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Child Support Enforcement Division
Establishing Parentage


Most Frequently Asked Questions

What are the benefits of establishing paternity?

Establishing paternity can provide emotional, social and economic ties between a father and his child. Once paternity is established legally, a child gains legal rights and privileges. Among these may be rights to inheritance, the father’s medical and life insurance benefits, and social security or veterans’ benefits.

In addition, the child has a chance to develop a relationship with the father and a sense of identity and connection to the “other half” of his or her family. Children sometimes inherit health problems. A child’s growth and development may depend on medical information from the families of both parents.

How is paternity established in Illinois?

In Illinois, there are a number of ways to establish paternity: Signing a voluntary acknowledgment at the hospital when the child is born or anytime after the child is born. Having paternity established administratively at the Illinois Department of Healthcare and Family Services [HFS] by signing the voluntary acknowledgment of paternity or by agreeing to be bound by the results of genetic testing. Proceeding through the court process

What are the procedures in establishing paternity through the court process?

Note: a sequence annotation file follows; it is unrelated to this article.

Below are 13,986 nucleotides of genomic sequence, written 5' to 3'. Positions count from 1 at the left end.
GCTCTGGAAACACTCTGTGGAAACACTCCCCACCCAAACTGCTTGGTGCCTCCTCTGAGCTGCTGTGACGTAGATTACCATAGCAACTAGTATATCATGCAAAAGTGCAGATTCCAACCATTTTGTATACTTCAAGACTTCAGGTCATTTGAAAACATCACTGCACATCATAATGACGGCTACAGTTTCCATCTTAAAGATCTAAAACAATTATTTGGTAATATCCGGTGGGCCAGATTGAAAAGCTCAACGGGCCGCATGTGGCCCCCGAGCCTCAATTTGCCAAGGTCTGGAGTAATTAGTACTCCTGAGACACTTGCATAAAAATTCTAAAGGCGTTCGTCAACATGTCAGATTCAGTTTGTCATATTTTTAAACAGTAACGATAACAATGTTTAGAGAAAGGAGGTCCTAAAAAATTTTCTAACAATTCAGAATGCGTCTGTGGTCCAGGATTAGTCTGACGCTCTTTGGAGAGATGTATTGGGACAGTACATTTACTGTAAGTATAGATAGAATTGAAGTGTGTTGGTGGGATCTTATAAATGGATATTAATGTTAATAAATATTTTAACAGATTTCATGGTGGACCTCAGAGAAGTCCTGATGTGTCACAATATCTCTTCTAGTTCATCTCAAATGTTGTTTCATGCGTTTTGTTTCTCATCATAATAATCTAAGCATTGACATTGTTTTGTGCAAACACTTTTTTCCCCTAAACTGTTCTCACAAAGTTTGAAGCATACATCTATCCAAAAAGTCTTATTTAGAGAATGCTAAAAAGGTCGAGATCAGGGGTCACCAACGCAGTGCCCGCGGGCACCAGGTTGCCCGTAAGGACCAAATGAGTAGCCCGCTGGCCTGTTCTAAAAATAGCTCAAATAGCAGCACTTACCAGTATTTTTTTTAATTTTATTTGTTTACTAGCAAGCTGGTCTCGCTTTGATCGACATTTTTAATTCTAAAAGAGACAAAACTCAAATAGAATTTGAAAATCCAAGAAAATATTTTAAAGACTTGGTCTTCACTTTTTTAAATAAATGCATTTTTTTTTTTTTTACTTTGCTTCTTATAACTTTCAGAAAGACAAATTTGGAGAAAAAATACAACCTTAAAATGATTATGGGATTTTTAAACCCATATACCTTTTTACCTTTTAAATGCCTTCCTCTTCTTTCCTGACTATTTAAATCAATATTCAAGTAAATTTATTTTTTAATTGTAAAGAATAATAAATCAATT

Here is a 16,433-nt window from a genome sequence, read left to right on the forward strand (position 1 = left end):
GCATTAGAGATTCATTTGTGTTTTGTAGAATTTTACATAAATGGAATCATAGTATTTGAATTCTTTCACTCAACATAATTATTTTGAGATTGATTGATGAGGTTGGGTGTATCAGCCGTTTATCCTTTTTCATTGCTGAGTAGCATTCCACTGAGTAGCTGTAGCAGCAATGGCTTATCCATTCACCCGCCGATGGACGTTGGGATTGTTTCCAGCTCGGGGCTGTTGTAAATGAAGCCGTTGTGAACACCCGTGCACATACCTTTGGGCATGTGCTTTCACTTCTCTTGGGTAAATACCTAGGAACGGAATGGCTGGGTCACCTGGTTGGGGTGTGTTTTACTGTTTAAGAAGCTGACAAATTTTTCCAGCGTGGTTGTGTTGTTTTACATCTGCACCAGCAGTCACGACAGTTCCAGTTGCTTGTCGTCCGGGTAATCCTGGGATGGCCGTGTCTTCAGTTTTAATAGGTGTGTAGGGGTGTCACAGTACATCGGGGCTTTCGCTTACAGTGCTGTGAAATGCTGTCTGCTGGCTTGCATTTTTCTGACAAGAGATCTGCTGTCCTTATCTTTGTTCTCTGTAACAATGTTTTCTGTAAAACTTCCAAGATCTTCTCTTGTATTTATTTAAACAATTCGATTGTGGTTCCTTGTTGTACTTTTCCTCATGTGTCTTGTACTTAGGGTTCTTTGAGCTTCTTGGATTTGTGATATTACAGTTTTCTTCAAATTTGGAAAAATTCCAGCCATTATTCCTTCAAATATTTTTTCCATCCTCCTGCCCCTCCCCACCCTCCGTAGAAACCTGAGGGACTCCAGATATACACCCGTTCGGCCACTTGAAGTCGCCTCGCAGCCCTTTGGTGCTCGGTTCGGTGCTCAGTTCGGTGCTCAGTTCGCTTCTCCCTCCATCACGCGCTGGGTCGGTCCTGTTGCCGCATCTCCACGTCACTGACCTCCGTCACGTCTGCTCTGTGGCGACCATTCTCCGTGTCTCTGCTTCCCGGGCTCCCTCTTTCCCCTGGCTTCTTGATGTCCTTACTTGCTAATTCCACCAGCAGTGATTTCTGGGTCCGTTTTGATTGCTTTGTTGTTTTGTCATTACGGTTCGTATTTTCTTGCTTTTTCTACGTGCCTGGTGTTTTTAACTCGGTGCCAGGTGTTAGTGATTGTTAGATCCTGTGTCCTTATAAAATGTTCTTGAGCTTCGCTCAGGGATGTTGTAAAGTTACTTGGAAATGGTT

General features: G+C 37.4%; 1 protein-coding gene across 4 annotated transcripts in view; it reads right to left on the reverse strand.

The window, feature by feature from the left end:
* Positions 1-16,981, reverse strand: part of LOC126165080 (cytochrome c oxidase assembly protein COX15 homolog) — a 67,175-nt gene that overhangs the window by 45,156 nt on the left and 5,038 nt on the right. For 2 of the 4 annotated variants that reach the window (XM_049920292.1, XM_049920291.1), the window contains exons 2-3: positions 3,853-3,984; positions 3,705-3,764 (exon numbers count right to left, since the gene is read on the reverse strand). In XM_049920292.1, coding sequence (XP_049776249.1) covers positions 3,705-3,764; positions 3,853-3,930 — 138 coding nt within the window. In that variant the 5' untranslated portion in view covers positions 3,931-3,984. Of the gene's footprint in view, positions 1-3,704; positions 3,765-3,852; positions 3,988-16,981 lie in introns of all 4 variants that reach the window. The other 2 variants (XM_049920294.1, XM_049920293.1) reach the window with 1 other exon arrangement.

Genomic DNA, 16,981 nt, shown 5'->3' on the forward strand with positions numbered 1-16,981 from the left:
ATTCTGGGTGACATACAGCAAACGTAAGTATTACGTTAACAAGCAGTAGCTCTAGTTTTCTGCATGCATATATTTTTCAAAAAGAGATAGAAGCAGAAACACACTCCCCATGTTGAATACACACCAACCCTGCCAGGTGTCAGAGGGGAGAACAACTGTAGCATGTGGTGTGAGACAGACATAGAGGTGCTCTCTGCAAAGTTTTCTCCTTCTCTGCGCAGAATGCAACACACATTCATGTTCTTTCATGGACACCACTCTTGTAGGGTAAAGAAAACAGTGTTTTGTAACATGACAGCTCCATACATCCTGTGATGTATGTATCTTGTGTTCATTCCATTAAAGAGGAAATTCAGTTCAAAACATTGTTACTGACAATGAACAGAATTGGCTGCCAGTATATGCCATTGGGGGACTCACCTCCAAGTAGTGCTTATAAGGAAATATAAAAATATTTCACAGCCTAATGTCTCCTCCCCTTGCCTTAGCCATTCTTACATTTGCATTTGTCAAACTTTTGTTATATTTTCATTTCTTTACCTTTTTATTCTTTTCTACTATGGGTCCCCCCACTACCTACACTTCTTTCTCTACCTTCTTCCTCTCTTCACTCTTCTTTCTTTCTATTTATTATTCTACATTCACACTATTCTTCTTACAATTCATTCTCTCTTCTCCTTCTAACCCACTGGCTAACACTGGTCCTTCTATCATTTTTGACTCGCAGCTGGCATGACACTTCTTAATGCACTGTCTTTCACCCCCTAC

The court process begins once the State’s Attorney’s Office receives a referral for legal action from HFS. The first step is notifying the alleged father of the paternity proceeding through service of summons by the Sheriff’s Office. If he cannot be found, no further legal action can be taken until he is served. Once he is served, however, the action can then proceed.

What are the court procedures in the Parentage and Child Support Court [PCSC]?

If your paternity case is assigned to PCSC , it may be heard before a hearing officer, who is an attorney appointed by the court. Should the alleged father admit paternity, the hearing officer will recommend an order and forward the order to a judge for entry. Even if the alleged father fails to appear after he has been properly served, a paternity order can still be entered by the court.

Court procedures at the suburban locations:

If your case is assigned to one of the suburban locations, the matter will be heard before a judge. Should the father admit paternity, the judge will then enter an order for parentage.

What happens if the father denies paternity?

If the alleged father denies being the father, or is uncertain, then mother, child and alleged father will be ordered to submit to genetic testing.

Your case will be continued for 40 to 75 days for the results of the genetic testing. At the next court date, the alleged father may either admit or deny paternity regardless of the test results.

If the alleged father continues to deny paternity, the case may proceed into the discovery phase, which involves each party serving interrogatories [questions] upon the other or the taking of depositions. At the completion of discovery, the case will then be ready for trial. Pursuant to Illinois law, the trial will be heard before a judge. This is called a bench trial.

What happens if you are unsure who is the father?

If more than one man could be the father of the child, each man may be required to take a genetic test. These tests are accurate, and it is usually possible to determine who fathered the child and exclude anyone who did not father the child.

What if you don’t know where the father is?

The Illinois Department of Healthcare and Family Services State and Federal Parent Locator Services are available to help find him.

What happens after paternity is established?

The Court may establish child support and may establish the terms of custody or visitation.